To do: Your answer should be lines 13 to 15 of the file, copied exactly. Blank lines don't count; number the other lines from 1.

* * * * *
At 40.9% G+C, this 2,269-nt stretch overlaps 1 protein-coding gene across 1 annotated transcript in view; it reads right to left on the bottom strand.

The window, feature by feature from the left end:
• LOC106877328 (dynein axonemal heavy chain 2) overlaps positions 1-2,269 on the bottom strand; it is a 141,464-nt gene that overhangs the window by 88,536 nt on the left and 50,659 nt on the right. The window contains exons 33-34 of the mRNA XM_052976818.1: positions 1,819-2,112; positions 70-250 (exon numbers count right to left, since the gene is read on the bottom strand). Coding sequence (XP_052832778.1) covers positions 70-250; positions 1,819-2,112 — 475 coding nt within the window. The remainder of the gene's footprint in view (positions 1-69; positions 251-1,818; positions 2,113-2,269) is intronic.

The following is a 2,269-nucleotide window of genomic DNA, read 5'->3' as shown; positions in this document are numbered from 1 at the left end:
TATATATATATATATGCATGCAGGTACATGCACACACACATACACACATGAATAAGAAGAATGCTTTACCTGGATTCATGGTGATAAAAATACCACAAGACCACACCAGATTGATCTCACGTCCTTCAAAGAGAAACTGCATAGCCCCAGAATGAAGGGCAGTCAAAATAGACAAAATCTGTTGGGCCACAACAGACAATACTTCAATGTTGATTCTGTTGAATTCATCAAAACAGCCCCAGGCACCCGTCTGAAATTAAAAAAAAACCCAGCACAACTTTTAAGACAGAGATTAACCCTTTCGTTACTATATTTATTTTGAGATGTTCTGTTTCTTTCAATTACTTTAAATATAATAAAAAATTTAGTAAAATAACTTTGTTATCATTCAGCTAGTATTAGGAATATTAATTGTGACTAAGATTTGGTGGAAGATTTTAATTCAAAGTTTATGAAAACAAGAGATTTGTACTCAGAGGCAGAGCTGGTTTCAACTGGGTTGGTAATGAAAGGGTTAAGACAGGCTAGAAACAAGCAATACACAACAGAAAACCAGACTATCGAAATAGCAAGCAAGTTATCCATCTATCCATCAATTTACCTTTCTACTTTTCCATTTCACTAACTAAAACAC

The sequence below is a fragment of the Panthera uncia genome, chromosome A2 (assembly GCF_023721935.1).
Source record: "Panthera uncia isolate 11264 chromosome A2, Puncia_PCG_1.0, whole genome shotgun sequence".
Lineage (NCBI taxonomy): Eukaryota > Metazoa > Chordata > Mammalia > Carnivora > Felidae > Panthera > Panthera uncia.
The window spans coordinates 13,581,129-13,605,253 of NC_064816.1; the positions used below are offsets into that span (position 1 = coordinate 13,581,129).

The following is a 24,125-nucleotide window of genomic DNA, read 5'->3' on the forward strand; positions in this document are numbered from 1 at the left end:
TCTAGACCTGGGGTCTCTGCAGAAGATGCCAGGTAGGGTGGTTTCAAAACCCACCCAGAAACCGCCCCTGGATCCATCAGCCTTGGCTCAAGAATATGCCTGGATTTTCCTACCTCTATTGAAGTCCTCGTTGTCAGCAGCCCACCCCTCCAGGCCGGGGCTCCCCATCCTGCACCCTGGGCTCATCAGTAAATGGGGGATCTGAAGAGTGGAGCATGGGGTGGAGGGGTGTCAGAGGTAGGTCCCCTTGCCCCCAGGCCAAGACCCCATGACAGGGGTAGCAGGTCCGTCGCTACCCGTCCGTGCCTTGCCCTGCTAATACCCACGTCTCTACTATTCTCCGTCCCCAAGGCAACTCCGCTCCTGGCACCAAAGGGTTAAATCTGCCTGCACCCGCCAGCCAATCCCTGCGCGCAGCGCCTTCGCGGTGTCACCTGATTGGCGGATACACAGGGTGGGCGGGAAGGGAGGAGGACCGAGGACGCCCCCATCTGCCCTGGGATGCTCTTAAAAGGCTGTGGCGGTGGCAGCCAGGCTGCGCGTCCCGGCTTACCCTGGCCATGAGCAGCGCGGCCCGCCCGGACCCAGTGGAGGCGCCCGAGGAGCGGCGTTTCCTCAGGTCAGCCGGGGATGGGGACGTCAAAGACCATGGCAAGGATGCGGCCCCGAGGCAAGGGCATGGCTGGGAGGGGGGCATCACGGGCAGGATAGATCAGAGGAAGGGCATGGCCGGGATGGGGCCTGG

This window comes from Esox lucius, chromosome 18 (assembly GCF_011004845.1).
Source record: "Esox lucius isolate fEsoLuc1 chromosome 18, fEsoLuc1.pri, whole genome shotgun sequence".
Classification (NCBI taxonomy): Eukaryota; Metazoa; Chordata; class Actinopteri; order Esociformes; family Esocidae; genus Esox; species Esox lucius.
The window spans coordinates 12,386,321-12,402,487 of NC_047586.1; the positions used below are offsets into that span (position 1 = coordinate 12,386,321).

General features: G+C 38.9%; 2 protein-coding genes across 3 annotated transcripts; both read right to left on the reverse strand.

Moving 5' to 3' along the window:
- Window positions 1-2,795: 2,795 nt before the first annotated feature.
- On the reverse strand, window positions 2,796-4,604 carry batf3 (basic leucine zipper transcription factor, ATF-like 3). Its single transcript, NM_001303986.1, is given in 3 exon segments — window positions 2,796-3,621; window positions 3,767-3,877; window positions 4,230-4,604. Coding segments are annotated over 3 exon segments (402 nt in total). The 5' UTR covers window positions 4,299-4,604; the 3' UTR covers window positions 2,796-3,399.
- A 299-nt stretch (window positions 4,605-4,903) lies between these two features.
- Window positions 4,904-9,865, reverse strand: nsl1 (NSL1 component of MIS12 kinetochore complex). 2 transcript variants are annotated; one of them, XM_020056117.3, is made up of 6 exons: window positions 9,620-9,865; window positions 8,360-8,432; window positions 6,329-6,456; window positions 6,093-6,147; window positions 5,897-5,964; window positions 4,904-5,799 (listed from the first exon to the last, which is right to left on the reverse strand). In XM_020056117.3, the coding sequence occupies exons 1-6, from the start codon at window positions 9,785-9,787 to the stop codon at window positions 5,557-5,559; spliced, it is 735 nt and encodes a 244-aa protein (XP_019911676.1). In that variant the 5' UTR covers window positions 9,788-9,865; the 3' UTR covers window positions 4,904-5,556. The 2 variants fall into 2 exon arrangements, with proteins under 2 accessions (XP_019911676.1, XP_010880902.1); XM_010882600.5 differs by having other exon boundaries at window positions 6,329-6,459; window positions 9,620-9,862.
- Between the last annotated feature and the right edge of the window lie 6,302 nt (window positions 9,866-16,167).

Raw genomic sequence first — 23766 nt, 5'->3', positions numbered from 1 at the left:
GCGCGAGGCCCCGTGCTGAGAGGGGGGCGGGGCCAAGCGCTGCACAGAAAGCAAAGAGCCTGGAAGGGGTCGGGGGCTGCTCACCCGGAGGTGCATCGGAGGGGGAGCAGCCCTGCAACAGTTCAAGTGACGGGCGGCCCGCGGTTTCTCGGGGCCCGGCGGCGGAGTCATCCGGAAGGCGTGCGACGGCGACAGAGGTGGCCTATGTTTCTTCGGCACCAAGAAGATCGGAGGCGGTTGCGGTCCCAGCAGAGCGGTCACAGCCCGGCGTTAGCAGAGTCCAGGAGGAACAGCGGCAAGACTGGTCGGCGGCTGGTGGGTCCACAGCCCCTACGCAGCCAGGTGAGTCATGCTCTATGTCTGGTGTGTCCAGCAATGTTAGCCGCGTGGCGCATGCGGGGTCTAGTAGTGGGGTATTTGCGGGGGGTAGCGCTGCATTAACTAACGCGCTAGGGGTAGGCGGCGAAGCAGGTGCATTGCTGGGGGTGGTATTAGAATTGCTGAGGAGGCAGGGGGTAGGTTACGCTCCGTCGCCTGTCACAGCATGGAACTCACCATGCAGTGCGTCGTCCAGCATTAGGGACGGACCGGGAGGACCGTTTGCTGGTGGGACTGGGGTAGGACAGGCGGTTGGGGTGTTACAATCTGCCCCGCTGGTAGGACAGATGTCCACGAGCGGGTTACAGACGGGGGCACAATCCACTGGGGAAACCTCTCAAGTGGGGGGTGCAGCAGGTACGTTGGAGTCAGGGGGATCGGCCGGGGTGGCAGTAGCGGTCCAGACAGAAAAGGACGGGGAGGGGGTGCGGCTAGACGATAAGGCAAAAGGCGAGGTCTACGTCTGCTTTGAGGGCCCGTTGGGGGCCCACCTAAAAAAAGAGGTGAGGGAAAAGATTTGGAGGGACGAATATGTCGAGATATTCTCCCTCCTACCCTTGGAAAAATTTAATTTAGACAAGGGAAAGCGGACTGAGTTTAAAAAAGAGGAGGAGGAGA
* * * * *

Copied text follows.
Source record: "Esox lucius isolate fEsoLuc1 chromosome 18, fEsoLuc1.pri, whole genome shotgun sequence".
Classification (NCBI taxonomy): Eukaryota; Metazoa; Chordata; class Actinopteri; order Esociformes; family Esocidae; genus Esox; species Esox lucius.
The window spans coordinates 12,386,321-12,402,487 of NC_047586.1; the positions used below are offsets into that span (position 1 = coordinate 12,386,321).